Universal Studios

You can find accessibility information at the above link. They do offer special passes to assist families that include guests with special needs some special considerations in the parks. In our research, we found parents recommend you bring a doctor's note with your child's condition and requirements outlined in order to make your time at Guest Relations easier and faster. 

Walt Disney World

Walt Disney World Resort offers a host of services to help Guests with cognitive disabilities—including those on the Autism Spectrum—maximize their Resort experience. Services include: strollers as wheelchairs, stroller/wheelchair rentals, rider switch, break areas, dietary accommodations, downloadable guides, attraction accessibility options. Click the link above to get the complete listing of information.

SeaWorld

SeaWorld offers a Ride Accessibility Program guests can enroll in at Guest Services, which will give them the ability to utilize Special Access. Special Access is designed to allow guests to enjoy attractions without waiting in line if the guest is not able to do so as a result of his/her disability. Guests will be placed in a Virtual Queue which equals the estimated wait time at that respective location. Guests have the ability to enjoy other attractions throughout the park during this time and then proceed to the specific attraction at the estimated time. They have an entire guide available to download here.

LEGOLAND

Specially equipped spaces in the theme park’s Annual Pass, First Aid and Baby Care facilities serve as designated “quiet rooms” where quests on the autism spectrum and their families can take a break. Noise-canceling headphones, weighted blankets, squishy toys and LEGO® building tables are some of the complimentary resources available. A similar space also is available within Guest Services at LEGOLAND Water Park.  The LEGOLAND Training & Development team has created “social stories” that offer an illustrated, step-by-step walkthrough of every theme park ride and show, so guests won’t be surprised by periods of darkness, loud noises, bright lights or other elements that often can be frightening or overwhelming. They’re available for review at Guest Services.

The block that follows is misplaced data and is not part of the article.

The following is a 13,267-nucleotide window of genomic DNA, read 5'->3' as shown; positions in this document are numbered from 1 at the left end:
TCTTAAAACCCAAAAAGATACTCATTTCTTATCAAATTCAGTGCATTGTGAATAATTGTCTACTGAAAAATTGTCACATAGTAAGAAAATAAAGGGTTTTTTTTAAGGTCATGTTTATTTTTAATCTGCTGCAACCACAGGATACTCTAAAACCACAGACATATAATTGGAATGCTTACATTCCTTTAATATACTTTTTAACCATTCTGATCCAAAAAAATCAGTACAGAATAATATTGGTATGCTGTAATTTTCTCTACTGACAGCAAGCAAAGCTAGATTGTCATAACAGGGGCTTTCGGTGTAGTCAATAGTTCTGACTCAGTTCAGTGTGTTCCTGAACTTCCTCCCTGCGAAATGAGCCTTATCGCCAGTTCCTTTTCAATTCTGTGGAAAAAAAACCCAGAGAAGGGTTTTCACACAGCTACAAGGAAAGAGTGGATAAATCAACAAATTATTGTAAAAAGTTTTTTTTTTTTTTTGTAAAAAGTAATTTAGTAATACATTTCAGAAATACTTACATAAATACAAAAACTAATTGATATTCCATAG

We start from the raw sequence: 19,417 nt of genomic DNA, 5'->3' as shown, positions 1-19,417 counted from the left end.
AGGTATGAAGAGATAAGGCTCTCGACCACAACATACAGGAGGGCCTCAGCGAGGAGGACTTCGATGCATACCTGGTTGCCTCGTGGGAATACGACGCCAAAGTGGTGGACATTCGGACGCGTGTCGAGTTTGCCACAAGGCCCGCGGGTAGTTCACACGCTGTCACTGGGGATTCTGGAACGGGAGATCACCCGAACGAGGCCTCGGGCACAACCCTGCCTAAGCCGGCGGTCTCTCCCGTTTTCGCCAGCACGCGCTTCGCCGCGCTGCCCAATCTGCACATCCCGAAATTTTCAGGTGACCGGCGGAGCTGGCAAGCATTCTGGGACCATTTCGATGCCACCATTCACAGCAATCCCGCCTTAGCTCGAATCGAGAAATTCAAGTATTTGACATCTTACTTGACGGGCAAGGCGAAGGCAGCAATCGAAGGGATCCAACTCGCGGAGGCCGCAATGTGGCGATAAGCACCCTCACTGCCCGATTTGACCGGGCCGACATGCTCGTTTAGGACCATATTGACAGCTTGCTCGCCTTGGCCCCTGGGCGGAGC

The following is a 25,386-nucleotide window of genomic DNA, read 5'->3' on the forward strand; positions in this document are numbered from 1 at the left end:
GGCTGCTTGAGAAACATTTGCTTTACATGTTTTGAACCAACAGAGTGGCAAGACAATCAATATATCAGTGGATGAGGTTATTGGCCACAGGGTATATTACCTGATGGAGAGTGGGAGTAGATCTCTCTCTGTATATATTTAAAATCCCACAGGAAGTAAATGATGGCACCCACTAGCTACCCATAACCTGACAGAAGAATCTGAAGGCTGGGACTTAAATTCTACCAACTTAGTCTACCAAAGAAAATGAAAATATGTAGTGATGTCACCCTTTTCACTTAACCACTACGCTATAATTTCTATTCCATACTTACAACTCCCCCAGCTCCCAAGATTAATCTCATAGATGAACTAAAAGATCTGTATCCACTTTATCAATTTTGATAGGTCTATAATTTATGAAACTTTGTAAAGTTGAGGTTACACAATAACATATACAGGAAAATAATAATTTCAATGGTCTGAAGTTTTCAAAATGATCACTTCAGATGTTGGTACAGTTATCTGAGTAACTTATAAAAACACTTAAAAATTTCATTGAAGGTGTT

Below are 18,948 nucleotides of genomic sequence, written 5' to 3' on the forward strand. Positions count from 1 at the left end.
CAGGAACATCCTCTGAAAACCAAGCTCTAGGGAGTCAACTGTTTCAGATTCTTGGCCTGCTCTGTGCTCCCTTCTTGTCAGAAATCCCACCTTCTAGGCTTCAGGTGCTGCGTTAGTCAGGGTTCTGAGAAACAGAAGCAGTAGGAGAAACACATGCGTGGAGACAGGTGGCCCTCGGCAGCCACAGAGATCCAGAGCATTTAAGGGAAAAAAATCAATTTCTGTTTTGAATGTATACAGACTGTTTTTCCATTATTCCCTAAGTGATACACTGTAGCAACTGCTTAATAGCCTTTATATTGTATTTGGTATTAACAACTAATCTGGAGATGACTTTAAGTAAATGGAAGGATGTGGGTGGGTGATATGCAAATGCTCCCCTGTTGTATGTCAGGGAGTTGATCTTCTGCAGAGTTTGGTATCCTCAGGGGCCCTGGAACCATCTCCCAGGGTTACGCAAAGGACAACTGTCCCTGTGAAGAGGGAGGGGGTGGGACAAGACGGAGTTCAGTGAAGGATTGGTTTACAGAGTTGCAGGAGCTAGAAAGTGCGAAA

SEA LIFE Orlando Aquarium & Madame Tussauds Wax Museum

These attractions recently offered their first sensory-friendly day which included admission before the attractions usually open with changes to lights and sounds to accommodate guests. Keep an eye on their websites for future sensory-friendly dates.

Chuck E Cheese

Chuck E. Cheese's says it is proud to support families who have children with autism and other special needs. They offer a sensory-friendly experience on the first Sunday of every month at participating locations, opening our stores two hours before their normal opening time. Some of what's included: Less crowding and a quieter restaurant environment, dimmed lighting, the show and music turned down or off entirely, limited appearances by Chuck E., ability to order off of full menu, access to play all games and rides, all ages and siblings welcome, no admission fees.

Orlando Repertory Theatre

The theater sometimes offers sensory friendly performances of their children's shows. For those shows, such accommodations can include: volunteers stationed in the lobby to assist families, adjustments to the show's lighting and sound effects, an available quiet room, a downloadable resource guide so families can get ready for the show experience. Specific show details and available performances can be found on their website.

If you know of other local attractions or activities that offer sensory-friendly activities, email tevans@wkmg.com so we can share that information with other families!